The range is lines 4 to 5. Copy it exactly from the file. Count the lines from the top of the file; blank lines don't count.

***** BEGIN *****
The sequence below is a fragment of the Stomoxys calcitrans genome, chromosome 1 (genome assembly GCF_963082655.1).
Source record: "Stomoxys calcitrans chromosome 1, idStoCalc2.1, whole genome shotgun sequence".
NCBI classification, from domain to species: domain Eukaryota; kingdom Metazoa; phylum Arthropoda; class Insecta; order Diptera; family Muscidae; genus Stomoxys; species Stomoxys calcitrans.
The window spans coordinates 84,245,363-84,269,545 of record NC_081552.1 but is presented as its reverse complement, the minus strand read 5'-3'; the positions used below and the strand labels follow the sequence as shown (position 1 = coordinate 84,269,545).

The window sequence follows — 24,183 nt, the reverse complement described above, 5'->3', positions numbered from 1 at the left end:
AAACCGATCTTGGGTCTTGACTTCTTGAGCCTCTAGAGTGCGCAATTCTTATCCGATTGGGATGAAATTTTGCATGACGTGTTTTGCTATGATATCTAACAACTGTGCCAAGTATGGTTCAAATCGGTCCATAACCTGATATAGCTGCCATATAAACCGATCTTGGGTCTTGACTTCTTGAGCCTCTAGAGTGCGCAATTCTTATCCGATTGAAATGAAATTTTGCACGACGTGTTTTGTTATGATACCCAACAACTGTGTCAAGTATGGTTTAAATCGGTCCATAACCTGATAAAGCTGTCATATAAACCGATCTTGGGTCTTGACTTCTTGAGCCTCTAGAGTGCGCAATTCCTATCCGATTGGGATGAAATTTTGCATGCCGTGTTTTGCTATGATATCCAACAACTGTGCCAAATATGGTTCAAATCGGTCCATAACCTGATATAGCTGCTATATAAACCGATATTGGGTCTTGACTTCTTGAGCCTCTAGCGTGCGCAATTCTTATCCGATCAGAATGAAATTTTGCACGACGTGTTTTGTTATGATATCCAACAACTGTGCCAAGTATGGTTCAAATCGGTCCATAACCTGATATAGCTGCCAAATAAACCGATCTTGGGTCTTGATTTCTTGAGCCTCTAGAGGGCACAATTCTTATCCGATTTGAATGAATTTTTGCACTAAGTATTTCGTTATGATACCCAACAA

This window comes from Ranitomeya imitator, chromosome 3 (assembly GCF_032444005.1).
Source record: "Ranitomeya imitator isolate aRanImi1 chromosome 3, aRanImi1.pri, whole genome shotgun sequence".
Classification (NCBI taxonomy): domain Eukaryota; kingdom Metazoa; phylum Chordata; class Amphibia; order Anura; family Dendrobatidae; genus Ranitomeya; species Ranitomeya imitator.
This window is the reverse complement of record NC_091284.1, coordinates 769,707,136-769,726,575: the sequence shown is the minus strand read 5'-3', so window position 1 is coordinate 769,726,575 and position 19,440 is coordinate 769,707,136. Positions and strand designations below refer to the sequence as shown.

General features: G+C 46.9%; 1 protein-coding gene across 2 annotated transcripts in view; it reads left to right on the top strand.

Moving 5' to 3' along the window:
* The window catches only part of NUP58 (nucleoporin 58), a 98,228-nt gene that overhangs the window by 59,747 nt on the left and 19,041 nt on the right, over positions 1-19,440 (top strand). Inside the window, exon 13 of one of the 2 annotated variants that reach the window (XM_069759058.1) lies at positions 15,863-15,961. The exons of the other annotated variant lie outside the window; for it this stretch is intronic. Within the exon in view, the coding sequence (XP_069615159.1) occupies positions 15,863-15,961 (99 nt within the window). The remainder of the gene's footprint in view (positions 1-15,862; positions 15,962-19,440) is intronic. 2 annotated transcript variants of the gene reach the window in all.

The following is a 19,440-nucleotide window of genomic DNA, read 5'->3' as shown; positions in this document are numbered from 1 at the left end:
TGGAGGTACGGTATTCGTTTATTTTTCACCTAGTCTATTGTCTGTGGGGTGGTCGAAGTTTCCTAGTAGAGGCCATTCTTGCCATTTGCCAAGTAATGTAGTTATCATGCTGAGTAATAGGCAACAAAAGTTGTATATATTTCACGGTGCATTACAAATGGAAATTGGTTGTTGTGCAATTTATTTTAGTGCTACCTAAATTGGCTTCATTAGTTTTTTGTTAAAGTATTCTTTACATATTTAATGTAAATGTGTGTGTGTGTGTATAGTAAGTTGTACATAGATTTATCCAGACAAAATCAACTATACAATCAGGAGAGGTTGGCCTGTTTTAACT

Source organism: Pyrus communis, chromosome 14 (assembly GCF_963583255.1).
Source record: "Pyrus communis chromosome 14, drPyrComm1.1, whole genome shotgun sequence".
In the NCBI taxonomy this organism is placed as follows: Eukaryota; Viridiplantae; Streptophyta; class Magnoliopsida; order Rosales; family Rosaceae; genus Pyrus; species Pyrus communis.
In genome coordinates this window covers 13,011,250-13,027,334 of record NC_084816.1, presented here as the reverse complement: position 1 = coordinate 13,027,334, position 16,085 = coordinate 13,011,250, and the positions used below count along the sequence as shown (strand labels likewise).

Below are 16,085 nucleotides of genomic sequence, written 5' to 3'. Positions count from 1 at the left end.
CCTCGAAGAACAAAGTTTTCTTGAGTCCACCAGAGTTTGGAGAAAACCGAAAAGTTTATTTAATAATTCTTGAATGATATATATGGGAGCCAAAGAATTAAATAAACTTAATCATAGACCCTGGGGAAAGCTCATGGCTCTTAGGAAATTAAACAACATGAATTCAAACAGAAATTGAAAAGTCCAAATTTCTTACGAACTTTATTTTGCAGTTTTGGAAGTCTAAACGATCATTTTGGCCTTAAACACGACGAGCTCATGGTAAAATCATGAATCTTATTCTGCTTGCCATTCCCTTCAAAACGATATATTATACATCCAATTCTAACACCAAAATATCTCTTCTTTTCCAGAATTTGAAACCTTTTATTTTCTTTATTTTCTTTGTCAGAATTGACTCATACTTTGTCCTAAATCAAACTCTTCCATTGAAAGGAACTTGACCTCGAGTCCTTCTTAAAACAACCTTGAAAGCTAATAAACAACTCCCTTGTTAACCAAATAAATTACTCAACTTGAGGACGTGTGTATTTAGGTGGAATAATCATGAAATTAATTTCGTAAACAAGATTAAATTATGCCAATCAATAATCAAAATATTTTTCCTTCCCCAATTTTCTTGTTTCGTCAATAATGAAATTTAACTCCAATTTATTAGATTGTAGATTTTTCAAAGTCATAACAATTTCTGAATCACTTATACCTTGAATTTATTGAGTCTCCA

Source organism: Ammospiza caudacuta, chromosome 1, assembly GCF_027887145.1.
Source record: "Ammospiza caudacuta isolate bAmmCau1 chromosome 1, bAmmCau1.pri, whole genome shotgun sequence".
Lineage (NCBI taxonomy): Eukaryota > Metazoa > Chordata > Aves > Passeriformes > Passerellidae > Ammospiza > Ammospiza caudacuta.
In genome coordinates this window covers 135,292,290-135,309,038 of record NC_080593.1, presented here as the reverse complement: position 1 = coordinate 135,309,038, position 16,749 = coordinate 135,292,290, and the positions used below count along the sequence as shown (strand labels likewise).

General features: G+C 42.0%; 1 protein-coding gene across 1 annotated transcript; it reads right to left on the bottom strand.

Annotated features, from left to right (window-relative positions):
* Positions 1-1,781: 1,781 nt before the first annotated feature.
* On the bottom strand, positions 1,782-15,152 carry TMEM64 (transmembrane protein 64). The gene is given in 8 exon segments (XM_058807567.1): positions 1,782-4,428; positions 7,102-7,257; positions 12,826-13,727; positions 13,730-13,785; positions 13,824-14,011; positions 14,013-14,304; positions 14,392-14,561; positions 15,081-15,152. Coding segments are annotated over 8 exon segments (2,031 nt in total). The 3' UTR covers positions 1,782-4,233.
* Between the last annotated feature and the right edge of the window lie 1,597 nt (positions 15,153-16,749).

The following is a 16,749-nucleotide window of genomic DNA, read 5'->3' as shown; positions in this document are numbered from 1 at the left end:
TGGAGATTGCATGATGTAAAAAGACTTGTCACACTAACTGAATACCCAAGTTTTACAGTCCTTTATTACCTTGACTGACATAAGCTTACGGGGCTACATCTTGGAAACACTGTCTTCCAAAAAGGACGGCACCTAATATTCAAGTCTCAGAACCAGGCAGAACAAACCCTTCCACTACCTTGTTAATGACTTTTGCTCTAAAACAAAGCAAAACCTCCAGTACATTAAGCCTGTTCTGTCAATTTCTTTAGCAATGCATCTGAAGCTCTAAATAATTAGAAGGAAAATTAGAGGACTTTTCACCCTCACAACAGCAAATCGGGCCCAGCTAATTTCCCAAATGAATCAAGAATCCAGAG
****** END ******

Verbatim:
The window spans coordinates 84,245,363-84,269,545 of record NC_081552.1 but is presented as its reverse complement, the minus strand read 5'-3'; the positions used below and the strand labels follow the sequence as shown (position 1 = coordinate 84,269,545).

The window sequence follows — 24,183 nt, the reverse complement described above, 5'->3', positions numbered from 1 at the left end: